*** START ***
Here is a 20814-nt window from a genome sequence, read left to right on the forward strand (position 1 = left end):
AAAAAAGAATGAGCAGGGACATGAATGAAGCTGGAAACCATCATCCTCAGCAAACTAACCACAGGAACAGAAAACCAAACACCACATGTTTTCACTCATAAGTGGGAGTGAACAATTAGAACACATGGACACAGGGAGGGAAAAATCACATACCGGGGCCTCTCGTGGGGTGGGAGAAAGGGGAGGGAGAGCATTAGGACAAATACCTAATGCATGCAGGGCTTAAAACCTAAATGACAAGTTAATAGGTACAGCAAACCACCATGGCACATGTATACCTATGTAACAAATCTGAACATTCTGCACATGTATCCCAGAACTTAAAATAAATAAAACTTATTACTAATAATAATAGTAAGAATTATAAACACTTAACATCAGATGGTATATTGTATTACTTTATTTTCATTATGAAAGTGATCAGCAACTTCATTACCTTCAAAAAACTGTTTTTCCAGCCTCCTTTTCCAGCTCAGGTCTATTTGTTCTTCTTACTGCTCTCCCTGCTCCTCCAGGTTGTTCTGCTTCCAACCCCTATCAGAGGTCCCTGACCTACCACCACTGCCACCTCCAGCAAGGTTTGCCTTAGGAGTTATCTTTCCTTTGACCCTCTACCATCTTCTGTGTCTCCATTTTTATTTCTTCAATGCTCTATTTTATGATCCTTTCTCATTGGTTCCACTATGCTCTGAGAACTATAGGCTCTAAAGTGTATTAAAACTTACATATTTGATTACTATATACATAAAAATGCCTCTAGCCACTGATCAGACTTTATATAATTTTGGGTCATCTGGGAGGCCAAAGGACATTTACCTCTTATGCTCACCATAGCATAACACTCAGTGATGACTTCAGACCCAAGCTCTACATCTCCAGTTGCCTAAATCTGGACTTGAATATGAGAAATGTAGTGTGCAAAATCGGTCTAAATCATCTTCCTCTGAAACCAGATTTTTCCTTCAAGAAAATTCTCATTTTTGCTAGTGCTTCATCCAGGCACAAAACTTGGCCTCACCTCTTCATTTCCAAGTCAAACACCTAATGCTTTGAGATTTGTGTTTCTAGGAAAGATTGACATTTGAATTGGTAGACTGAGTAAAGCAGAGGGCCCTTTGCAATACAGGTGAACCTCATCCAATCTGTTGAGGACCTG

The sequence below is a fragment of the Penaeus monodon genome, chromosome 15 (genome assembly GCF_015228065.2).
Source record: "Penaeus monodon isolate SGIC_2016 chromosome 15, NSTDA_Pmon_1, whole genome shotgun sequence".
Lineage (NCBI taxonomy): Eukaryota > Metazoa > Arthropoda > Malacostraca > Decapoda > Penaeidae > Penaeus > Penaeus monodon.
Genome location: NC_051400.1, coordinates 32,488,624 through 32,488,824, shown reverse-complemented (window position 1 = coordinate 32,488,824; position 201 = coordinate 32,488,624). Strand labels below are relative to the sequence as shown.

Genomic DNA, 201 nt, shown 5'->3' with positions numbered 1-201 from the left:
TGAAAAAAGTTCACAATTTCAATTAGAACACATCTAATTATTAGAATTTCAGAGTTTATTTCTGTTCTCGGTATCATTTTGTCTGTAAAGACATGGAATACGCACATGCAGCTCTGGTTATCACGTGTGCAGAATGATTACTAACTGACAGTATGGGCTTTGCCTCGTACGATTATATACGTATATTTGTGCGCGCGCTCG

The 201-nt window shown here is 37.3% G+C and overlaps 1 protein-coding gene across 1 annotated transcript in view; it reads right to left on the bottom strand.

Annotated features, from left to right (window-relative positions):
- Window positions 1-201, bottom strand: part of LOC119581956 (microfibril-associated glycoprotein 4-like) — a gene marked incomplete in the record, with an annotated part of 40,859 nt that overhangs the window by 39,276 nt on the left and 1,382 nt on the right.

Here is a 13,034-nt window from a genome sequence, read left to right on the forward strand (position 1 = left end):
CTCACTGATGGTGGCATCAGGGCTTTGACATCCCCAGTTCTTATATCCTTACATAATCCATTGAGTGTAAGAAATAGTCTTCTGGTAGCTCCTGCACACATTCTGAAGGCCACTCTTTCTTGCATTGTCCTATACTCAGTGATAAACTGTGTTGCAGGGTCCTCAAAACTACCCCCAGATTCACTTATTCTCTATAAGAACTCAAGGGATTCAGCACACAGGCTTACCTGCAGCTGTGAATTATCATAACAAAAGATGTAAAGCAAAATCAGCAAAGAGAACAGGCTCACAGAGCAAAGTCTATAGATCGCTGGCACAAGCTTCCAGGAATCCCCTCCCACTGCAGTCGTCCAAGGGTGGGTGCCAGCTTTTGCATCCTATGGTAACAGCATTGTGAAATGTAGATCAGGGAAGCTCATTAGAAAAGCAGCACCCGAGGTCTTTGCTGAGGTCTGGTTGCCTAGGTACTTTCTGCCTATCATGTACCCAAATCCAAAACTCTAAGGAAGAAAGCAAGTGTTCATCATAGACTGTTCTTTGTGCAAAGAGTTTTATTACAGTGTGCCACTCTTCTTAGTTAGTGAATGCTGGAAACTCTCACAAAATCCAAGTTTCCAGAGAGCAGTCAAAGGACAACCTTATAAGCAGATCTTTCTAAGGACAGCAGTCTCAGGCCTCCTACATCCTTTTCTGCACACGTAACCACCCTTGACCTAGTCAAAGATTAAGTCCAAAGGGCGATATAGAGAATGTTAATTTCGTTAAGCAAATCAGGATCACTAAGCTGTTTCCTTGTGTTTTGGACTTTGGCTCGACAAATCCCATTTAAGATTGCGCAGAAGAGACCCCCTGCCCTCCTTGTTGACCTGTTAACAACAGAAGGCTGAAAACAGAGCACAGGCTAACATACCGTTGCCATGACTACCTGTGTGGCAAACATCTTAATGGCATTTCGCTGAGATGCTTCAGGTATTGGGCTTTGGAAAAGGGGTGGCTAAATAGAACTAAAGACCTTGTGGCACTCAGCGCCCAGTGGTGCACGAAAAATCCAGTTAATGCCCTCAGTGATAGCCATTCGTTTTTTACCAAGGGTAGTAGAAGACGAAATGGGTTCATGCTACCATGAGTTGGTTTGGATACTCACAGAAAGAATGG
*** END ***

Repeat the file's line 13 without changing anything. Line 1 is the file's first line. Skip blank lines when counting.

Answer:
CTCACTGATGGTGGCATCAGGGCTTTGACATCCCCAGTTCTTATATCCTTACATAATCCATTGAGTGTAAGAAATAGTCTTCTGGTAGCTCCTGCACACATTCTGAAGGCCACTCTTTCTTGCATTGTCCTATACTCAGTGATAAACTGTGTTGCAGGGTCCTCAAAACTACCCCCAGATTCACTTATTCTCTATAAGAACTCAAGGGATTCAGCACACAGGCTTACCTGCAGCTGTGAATTATCATAACAAAAGATGTAAAGCAAAATCAGCAAAGAGAACAGGCTCACAGAGCAAAGTCTATAGATCGCTGGCACAAGCTTCCAGGAATCCCCTCCCACTGCAGTCGTCCAAGGGTGGGTGCCAGCTTTTGCATCCTATGGTAACAGCATTGTGAAATGTAGATCAGGGAAGCTCATTAGAAAAGCAGCACCCGAGGTCTTTGCTGAGGTCTGGTTGCCTAGGTACTTTCTGCCTATCATGTACCCAAATCCAAAACTCTAAGGAAGAAAGCAAGTGTTCATCATAGACTGTTCTTTGTGCAAAGAGTTTTATTACAGTGTGCCACTCTTCTTAGTTAGTGAATGCTGGAAACTCTCACAAAATCCAAGTTTCCAGAGAGCAGTCAAAGGACAACCTTATAAGCAGATCTTTCTAAGGACAGCAGTCTCAGGCCTCCTACATCCTTTTCTGCACACGTAACCACCCTTGACCTAGTCAAAGATTAAGTCCAAAGGGCGATATAGAGAATGTTAATTTCGTTAAGCAAATCAGGATCACTAAGCTGTTTCCTTGTGTTTTGGACTTTGGCTCGACAAATCCCATTTAAGATTGCGCAGAAGAGACCCCCTGCCCTCCTTGTTGACCTGTTAACAACAGAAGGCTGAAAACAGAGCACAGGCTAACATACCGTTGCCATGACTACCTGTGTGGCAAACATCTTAATGGCATTTCGCTGAGATGCTTCAGGTATTGGGCTTTGGAAAAGGGGTGGCTAAATAGAACTAAAGACCTTGTGGCACTCAGCGCCCAGTGGTGCACGAAAAATCCAGTTAATGCCCTCAGTGATAGCCATTCGTTTTTTACCAAGGGTAGTAGAAGACGAAATGGGTTCATGCTACCATGAGTTGGTTTGGATACTCACAGAAAGAATGG